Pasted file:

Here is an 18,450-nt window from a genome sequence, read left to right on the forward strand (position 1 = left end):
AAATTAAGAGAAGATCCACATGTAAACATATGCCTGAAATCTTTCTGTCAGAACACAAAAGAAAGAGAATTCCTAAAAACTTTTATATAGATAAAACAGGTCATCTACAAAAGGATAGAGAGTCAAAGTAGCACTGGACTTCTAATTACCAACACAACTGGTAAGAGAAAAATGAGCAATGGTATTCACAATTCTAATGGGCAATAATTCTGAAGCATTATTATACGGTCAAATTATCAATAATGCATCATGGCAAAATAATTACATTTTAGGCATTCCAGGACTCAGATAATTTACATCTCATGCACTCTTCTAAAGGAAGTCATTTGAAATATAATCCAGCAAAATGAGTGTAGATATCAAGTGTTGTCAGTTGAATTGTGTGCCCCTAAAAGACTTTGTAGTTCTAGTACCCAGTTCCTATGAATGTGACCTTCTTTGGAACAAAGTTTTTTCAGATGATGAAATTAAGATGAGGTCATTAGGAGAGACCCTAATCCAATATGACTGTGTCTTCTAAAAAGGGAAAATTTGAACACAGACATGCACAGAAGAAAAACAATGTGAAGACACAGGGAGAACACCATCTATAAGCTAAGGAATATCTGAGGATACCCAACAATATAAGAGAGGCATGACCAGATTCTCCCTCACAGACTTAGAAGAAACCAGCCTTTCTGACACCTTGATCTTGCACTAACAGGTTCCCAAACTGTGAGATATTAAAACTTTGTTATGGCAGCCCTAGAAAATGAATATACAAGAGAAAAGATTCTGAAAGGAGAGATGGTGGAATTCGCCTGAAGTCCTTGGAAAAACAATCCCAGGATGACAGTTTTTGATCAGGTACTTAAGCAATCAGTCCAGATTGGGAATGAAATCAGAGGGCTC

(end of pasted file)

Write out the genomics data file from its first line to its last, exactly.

Here is an 18,450-nt window from a genome sequence, read left to right on the forward strand (position 1 = left end):
AAATTAAGAGAAGATCCACATGTAAACATATGCCTGAAATCTTTCTGTCAGAACACAAAAGAAAGAGAATTCCTAAAAACTTTTATATAGATAAAACAGGTCATCTACAAAAGGATAGAGAGTCAAAGTAGCACTGGACTTCTAATTACCAACACAACTGGTAAGAGAAAAATGAGCAATGGTATTCACAATTCTAATGGGCAATAATTCTGAAGCATTATTATACGGTCAAATTATCAATAATGCATCATGGCAAAATAATTACATTTTAGGCATTCCAGGACTCAGATAATTTACATCTCATGCACTCTTCTAAAGGAAGTCATTTGAAATATAATCCAGCAAAATGAGTGTAGATATCAAGTGTTGTCAGTTGAATTGTGTGCCCCTAAAAGACTTTGTAGTTCTAGTACCCAGTTCCTATGAATGTGACCTTCTTTGGAACAAAGTTTTTTCAGATGATGAAATTAAGATGAGGTCATTAGGAGAGACCCTAATCCAATATGACTGTGTCTTCTAAAAAGGGAAAATTTGAACACAGACATGCACAGAAGAAAAACAATGTGAAGACACAGGGAGAACACCATCTATAAGCTAAGGAATATCTGAGGATACCCAACAATATAAGAGAGGCATGACCAGATTCTCCCTCACAGACTTAGAAGAAACCAGCCTTTCTGACACCTTGATCTTGCACTAACAGGTTCCCAAACTGTGAGATATTAAAACTTTGTTATGGCAGCCCTAGAAAATGAATATACAAGAGAAAAGATTCTGAAAGGAGAGATGGTGGAATTCGCCTGAAGTCCTTGGAAAAACAATCCCAGGATGACAGTTTTTGATCAGGTACTTAAGCAATCAGTCCAGATTGGGAATGAAATCAGAGGGCTC